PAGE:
Recently the Law Commission of India in its report mentioned about the issues with tribunals and also made some suggestions in this regard.


Independence: The government makes appointments to the tribunal which plays an important role in the country’s Justice delivery system. The tribunals functioning under the government department which may be litigant before them make the tribunals subservient to the executive. There is an apprehension that this could disturb the independent functioning of the tribunals. Also, the provisions relating to the qualifications, appointment, etc. do not conform to the standards laid down by the Supreme Court in its various decisions. The Law Commission has thus suggested that a committee led by the CJI should be in charge of the appointment to important posts. These include the chairman, vice chairman, and judicial members of the various central Tribunals.


Functioning: -the disposal rate of tribunals in comparison to the filing of cases per year is 94%. However, the tribunals are still burdened with high pending cases. The official data in respect of the working of some of the tribunals do not depict a satisfactory picture. Some of the common problems are Lack of infrastructure, unsatisfactory service condition, delays engineered by lawyers and parties before the forums have been persistent problems.


Vacancy: another major problem is the vacancies that are not filled for a long period of time and that is affecting the efficiency of tribunals. The commission recommends the procedure for filling up vacancies start six months before the seats fall vacant.


Reason for Replacing Tribunals: -


Poor Adjudication & Delay: the quality of adjudication has been underwhelming in most cases, the delays have been substantial because the government has struggled to find competent persons willing to accept positions on these tribunals, and litigation has actually become more expensive as these tribunals added another layer to it.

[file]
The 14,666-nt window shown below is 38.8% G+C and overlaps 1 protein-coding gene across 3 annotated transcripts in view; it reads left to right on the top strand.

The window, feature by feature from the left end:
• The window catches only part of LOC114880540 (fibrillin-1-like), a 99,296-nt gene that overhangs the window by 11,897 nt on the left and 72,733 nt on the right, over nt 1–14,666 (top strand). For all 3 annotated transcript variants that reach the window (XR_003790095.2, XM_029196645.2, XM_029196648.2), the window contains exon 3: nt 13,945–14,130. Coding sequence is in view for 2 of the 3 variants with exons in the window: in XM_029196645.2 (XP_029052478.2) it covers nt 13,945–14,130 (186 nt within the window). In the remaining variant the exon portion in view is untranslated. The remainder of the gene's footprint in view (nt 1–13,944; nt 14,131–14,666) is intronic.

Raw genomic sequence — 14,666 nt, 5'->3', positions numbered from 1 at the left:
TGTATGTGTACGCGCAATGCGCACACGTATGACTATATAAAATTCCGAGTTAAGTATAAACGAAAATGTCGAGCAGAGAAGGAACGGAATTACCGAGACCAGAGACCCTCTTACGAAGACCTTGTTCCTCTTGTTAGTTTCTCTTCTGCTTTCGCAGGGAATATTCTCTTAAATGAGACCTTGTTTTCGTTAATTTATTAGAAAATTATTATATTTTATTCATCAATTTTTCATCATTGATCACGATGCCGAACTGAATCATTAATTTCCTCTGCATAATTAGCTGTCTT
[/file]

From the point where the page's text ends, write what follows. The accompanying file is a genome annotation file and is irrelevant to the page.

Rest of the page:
Litigations Against Them: - There has been incessant litigation since 1985 by advocate bar associations against the tribunals over serious questions of their independence from the executive.[3]


Conclusion: -


Tribunals are a quasi-judicial institution, which are formed to deal with particular matters.The Tribunals, generally, is any person or institution having an authority to judge, adjudicate on, or to determine claims or disputes. Tribunals were not originally part of the Constitution. The 42nd Amendment Act 1976 introduced a provision for tribunals in accordance with the recommendations of the Swaran Singh Committee.


Constitutional Provisions that deals with Administrative Tribunals:


Article 323A deals with administrative tribunals. These are quasi-judicial institutions that resolve disputes related to the recruitment and service conditions of a person engaged in public service.


Article 323B it deals with tribunals for other subject. Under Article 323B , the parliament and the state legislatures are authorized to provide for the establishment of tribunals for the adjudication of disputes relating to Taxation, Foreign Exchange, Import and export, Industrial and Labour, land reforms etc.



References: -

[1]https://prsindia.org/billtrack/the-tribunals-reforms-rationalisation-and-conditions-of-service-ordinance-2021, https://www.scconline.com/blog/?p=246590 [2]http://www.legalserviceindia.com/legal/article-5411-analysis-of-the-tribunals-reforms-rationalisation-and-conditions-of-service-ordinance 2021.html#:~:text=Lawyers%20in%20India-,Analysis%20of%20The%20Tribunals%20Reforms%20(Rationalisation,Conditions%20Of%20Service)%20Ordinance%2C%202021&text=The%20author%20through%20this%20piece,the%20Need%20of%20Administrative%20Tribunals. [3]https://blog.forumias.com/tribunal-reforms-ordinance-2021-explained-point-wise/ https://www.iasparliament.com/current-affairs/concerns-with-tribunals


Author ~Pragyna Panigrahi

3rd Year, Amity Law School

Amity University Chhattisgarh